Did an official Guardian editorial justify Hamas's use of human shields?

The Guardian editorial team recently decided that readers needed to hear their sage reflections on the killing of children during wartime – no, of course, not just any war, but one fought by a political actor which (based on their documented history of obsessive, some would say ‘disproportionate, criticism) is especially in need of moral advice on the sanctity of childhood.
editorial
Here are the opening paragraphs of the July 31st Guardian editorial, with the most important sentences emphasized in bold.

Wars kill people, including teachers in their classrooms, nurses in their hospitals, and farmers in their fields. But when children die in the hail of steel soldiers direct at one another there is a special kind of obscenity. Children have no agency, not even the slightest shred of the responsibility or complicity that adults to one degree or another may possess.
They know nothing of propaganda, they did not cheer in angry rallies, they did not send off their menfolk to fight with a blessing, they did not sit at meetings where the pros and cons of making war were gravely discussed by middle- aged men. No, they just die. Or lose their little legs, their arms, their eyes. The scenes at Jabaliya elementary school had seasoned United Nations officials, who have seen and endured much, in tears. The rapid transference of images to the world soon made this tragedy everybody’s property and everybody’s burden. Then, of course, a familiar game begins. Mournful spokesmen explain that the other side is to blame, because it has hidden its fighters, mortars and rockets in populated areas. They take great care, but mistakes can happen. They do not explain why that other side might be reluctant to put its fighters into, say, the local soccer stadium so that they could be mown down without risk to civilians.

If you read that last underlined sentence carefully, it’s difficult to avoid concluding that the Guardian is essentially acknowledging the Hamas use of civilians as human shields, but then asking: ‘howevergiven the group’s limited alternatives, who can really blame them?‘!
In case the Guardian needs reminding:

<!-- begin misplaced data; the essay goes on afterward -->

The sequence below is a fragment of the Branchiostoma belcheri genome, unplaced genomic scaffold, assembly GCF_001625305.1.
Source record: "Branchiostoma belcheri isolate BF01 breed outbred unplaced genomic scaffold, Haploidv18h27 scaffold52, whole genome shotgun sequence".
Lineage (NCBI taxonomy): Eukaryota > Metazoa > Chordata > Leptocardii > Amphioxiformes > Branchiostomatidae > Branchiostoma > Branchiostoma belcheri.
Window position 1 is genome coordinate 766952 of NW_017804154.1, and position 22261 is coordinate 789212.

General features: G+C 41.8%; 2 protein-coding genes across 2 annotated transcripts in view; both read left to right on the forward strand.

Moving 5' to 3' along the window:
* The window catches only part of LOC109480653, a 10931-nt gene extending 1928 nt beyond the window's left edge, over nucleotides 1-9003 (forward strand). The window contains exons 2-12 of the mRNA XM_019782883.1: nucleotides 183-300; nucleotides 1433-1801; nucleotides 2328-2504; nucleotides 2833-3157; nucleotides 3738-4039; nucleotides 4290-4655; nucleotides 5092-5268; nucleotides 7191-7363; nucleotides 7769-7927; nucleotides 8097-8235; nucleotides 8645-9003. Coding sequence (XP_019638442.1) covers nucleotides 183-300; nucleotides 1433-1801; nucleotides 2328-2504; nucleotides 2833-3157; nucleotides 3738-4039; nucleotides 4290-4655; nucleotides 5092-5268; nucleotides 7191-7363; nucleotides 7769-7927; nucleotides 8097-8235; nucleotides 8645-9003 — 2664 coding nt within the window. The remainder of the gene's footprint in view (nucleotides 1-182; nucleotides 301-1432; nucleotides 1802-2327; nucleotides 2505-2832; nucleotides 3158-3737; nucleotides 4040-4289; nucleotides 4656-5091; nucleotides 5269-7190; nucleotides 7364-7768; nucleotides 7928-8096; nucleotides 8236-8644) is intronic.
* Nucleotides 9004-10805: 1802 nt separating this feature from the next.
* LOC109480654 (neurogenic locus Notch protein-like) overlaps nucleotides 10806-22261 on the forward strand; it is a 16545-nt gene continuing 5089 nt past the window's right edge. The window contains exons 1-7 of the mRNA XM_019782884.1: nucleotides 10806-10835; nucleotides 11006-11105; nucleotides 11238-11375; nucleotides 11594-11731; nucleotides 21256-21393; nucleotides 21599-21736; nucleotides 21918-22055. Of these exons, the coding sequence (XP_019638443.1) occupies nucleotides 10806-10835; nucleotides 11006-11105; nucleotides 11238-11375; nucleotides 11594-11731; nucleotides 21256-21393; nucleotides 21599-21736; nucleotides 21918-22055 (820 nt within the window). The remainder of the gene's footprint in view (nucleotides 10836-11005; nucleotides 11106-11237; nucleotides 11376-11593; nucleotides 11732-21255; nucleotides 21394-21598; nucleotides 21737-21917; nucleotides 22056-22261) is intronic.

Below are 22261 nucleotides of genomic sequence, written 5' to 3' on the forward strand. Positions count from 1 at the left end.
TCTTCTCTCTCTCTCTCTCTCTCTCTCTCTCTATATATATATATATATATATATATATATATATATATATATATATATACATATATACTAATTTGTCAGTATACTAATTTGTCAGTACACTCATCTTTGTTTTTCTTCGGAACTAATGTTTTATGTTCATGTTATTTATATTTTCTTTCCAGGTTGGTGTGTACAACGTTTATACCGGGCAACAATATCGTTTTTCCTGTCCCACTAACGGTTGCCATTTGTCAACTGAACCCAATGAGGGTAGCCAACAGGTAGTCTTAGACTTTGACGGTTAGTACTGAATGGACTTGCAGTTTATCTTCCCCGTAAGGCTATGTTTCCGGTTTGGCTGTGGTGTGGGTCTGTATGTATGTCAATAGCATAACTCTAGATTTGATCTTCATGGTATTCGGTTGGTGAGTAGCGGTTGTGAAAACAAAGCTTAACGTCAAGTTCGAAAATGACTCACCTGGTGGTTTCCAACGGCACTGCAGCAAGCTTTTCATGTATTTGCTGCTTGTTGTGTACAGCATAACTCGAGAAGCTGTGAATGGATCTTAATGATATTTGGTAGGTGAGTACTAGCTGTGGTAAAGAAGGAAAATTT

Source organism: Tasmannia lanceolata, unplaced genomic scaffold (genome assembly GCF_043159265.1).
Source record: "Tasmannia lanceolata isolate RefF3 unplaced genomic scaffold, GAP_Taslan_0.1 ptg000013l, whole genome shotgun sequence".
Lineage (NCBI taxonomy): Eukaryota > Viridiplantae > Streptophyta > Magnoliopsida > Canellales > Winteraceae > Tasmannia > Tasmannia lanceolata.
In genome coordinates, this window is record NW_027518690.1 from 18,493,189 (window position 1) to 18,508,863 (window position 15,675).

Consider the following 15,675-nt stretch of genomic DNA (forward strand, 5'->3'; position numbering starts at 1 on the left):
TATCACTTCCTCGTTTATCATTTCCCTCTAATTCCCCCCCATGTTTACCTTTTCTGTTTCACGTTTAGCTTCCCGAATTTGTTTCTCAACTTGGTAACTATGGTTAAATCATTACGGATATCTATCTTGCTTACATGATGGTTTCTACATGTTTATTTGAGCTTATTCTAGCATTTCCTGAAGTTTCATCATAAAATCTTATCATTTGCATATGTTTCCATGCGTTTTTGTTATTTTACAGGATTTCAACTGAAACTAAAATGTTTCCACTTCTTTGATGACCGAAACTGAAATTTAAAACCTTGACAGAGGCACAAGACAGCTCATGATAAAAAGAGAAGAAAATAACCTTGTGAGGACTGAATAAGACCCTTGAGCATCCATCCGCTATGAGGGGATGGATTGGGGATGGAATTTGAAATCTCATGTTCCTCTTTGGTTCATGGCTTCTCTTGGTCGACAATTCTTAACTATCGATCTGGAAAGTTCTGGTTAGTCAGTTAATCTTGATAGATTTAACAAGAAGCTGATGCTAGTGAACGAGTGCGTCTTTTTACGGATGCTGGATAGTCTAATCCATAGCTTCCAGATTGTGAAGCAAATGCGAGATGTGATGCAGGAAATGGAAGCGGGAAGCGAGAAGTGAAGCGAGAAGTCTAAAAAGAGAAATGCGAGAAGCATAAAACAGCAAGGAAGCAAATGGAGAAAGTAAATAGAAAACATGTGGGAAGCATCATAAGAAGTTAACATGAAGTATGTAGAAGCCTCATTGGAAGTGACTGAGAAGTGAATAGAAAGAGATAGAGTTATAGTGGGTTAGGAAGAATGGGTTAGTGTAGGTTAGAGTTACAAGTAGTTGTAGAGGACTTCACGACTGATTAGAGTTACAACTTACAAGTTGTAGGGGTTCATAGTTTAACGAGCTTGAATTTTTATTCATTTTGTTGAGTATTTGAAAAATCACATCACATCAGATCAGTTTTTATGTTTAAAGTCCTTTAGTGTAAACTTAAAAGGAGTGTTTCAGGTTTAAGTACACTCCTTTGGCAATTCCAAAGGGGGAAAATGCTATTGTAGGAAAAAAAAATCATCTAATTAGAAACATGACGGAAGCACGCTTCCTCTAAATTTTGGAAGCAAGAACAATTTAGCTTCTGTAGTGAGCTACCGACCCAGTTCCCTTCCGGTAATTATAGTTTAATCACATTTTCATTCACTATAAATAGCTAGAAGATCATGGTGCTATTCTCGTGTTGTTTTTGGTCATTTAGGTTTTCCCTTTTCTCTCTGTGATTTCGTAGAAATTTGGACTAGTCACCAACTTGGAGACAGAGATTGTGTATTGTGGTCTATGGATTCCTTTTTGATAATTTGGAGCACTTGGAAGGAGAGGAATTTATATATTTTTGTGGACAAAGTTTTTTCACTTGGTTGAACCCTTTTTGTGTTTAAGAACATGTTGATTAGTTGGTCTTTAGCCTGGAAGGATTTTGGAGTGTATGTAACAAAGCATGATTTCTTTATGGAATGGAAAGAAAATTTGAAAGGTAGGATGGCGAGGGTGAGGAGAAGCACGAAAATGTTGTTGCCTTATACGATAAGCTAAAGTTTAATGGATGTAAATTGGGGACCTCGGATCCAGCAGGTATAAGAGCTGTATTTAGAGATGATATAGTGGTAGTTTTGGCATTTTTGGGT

• Geneva Convention IVArticle 28 of the 1949 Geneva Convention IV provides: “The presence of a protected person may not be used to render certain points or areas immune from military operations
  • Additional Protocol IArticle 12(4) of the 1977 Additional Protocol I provides: Under no circumstances shall medical units be used in an attempt to shield military objectives from attack. Whenever possible, the Parties to the conflict shall ensure that medical units are so sited that attacks against military objectives do not imperil their safety
  • Article 51(7) of the 1977 Additional Protocol I provides:
    The presence or movements of the civilian population or individual civilians shall not be used to render certain points or areas immune from military operations, in particular in attempts to shield military objectives from attacks or to shield, favour or impede military operations. The Parties to the conflict shall not direct the movement of the civilian population or individual civilians in order to attempt to shield military objectives from attacks or to shield military operations
  • ICC StatutePursuant to Article 8(2)(b)(xxiii) of the 1998 ICC Statute, “[u]tilizing the presence of a civilian or other protected person to render certain points, areas or military forces immune from military operations” constitutes a war crime in international armed conflicts

Indeed, no doubt much to the chagrin of Guardian editors and their fellow apologists for terror, it seems clear that international legal prohibitions against the use of human shields definitely do not include loopholes for Palestinian ‘resistance’ movements.

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